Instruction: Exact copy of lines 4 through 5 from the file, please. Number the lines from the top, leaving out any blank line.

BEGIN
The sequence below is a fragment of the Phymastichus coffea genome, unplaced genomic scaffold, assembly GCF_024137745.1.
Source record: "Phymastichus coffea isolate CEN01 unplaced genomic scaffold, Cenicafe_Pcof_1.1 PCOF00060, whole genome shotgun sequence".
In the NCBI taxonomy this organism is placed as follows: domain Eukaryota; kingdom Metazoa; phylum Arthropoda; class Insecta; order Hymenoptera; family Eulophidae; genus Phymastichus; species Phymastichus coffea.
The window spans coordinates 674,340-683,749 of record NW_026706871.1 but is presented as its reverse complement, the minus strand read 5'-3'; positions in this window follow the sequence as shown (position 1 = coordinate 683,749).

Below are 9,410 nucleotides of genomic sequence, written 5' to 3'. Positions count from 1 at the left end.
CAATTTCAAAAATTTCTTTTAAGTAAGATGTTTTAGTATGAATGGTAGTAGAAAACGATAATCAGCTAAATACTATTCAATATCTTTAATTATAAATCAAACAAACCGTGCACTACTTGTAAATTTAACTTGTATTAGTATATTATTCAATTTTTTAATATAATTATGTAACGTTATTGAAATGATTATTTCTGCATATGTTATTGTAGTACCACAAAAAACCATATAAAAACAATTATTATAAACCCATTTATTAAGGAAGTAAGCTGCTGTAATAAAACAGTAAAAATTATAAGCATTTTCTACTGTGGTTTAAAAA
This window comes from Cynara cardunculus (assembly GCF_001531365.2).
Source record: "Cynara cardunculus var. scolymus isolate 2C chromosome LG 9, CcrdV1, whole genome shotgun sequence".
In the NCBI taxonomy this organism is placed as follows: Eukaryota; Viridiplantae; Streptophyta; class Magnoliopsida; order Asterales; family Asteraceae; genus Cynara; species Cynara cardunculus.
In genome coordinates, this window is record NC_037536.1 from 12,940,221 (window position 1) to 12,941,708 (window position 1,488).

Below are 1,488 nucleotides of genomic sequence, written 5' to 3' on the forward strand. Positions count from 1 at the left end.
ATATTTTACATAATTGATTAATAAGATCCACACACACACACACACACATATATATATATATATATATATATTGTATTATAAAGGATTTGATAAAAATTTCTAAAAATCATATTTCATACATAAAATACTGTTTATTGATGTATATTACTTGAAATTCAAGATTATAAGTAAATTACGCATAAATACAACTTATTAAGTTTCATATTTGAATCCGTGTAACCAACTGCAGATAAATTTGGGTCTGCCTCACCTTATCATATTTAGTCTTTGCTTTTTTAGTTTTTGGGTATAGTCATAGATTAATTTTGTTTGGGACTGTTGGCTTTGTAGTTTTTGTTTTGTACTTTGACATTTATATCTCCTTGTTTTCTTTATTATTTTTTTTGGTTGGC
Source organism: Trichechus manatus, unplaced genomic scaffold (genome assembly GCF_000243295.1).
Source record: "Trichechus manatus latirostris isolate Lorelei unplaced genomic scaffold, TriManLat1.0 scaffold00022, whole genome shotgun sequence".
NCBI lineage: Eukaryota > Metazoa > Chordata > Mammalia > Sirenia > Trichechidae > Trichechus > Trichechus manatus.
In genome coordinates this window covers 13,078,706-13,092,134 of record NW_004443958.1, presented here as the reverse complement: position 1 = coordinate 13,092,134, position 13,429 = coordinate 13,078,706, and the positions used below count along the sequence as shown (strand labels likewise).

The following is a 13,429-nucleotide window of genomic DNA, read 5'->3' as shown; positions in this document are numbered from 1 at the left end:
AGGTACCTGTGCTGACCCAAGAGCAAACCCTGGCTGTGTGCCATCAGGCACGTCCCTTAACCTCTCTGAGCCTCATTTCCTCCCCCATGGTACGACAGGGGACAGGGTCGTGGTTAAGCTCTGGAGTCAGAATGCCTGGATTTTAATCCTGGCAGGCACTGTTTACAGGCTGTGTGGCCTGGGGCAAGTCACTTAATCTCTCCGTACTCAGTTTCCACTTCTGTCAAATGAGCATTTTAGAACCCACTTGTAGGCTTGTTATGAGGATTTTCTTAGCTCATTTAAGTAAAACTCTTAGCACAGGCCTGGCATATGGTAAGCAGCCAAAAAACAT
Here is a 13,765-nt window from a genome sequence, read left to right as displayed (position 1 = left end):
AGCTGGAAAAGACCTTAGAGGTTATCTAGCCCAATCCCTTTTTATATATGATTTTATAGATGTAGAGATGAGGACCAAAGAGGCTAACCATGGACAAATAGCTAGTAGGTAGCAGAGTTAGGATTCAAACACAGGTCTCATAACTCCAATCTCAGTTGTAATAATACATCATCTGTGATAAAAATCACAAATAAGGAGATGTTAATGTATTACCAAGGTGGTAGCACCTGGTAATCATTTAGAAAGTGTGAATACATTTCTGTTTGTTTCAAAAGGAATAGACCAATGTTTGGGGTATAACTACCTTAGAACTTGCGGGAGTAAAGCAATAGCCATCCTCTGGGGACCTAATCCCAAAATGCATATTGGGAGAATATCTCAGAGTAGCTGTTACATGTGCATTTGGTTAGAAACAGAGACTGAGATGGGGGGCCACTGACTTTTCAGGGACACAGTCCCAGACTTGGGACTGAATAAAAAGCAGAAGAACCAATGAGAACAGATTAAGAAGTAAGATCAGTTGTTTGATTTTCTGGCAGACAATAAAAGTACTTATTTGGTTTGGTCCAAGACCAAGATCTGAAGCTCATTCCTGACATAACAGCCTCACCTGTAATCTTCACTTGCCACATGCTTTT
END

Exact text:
The window spans coordinates 674,340-683,749 of record NW_026706871.1 but is presented as its reverse complement, the minus strand read 5'-3'; positions in this window follow the sequence as shown (position 1 = coordinate 683,749).

Below are 9,410 nucleotides of genomic sequence, written 5' to 3'. Positions count from 1 at the left end.